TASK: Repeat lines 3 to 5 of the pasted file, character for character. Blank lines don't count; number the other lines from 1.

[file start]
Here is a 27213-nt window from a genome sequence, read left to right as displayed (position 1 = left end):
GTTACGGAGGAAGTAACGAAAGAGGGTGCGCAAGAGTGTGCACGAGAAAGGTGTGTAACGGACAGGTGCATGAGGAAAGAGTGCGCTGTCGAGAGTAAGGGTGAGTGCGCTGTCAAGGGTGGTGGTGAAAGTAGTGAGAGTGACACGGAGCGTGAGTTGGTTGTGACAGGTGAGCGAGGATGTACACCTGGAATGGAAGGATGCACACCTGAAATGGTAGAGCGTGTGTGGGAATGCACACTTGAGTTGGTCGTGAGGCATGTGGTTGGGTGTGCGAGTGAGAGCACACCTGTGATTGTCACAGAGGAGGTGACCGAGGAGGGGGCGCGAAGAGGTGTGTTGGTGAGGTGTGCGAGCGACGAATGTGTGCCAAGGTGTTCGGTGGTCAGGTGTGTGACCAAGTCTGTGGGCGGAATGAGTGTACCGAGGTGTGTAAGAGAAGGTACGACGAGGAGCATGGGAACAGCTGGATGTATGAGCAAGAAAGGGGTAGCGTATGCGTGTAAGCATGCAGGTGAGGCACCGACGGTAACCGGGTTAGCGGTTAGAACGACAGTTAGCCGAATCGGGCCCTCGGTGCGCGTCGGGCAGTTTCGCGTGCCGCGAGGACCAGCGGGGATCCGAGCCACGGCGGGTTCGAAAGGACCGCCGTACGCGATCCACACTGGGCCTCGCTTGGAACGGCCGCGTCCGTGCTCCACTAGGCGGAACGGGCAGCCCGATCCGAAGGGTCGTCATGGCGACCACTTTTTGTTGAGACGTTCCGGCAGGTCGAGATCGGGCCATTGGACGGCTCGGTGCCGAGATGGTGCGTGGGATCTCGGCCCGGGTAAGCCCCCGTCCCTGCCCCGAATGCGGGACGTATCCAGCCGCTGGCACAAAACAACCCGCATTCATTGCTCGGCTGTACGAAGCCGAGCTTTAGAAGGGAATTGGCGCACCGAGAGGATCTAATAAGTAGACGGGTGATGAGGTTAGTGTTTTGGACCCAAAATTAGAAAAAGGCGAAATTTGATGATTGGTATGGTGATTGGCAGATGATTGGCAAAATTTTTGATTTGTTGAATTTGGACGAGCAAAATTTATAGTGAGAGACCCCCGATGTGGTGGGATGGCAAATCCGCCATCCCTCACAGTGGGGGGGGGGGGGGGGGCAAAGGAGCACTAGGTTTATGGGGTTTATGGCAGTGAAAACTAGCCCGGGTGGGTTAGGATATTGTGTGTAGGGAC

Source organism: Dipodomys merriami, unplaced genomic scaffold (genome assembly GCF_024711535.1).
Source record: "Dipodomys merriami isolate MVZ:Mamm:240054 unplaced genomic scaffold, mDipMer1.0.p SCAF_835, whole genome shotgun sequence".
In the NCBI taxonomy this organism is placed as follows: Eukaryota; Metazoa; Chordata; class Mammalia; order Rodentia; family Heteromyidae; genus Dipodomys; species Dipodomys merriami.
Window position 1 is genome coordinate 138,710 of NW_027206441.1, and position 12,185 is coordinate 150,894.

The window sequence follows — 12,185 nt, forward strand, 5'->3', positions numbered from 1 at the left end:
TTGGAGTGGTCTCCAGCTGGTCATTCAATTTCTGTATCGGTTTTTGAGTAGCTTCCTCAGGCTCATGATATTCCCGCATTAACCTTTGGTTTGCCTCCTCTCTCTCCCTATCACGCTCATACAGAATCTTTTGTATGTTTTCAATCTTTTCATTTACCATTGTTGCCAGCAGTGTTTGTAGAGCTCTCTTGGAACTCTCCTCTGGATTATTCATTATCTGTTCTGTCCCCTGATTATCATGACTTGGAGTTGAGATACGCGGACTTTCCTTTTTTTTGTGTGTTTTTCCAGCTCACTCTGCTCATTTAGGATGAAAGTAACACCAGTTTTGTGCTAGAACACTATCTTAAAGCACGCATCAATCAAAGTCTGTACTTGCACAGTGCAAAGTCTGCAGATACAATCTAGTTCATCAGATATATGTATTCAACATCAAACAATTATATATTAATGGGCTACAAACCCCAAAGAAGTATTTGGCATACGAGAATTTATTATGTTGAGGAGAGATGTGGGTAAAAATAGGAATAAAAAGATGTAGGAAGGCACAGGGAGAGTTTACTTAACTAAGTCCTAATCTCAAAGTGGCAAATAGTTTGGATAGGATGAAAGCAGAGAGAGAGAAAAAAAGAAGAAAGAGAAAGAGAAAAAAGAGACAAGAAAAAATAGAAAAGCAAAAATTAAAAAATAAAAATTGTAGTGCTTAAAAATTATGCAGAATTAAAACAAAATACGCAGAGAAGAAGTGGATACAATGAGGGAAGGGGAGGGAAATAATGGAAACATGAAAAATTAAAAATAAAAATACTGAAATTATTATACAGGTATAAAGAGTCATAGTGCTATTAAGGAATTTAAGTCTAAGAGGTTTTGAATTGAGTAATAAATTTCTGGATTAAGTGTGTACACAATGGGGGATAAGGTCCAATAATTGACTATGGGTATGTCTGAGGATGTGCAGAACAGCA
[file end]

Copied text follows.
Source organism: Dipodomys merriami, unplaced genomic scaffold (genome assembly GCF_024711535.1).
Source record: "Dipodomys merriami isolate MVZ:Mamm:240054 unplaced genomic scaffold, mDipMer1.0.p SCAF_835, whole genome shotgun sequence".
In the NCBI taxonomy this organism is placed as follows: Eukaryota; Metazoa; Chordata; class Mammalia; order Rodentia; family Heteromyidae; genus Dipodomys; species Dipodomys merriami.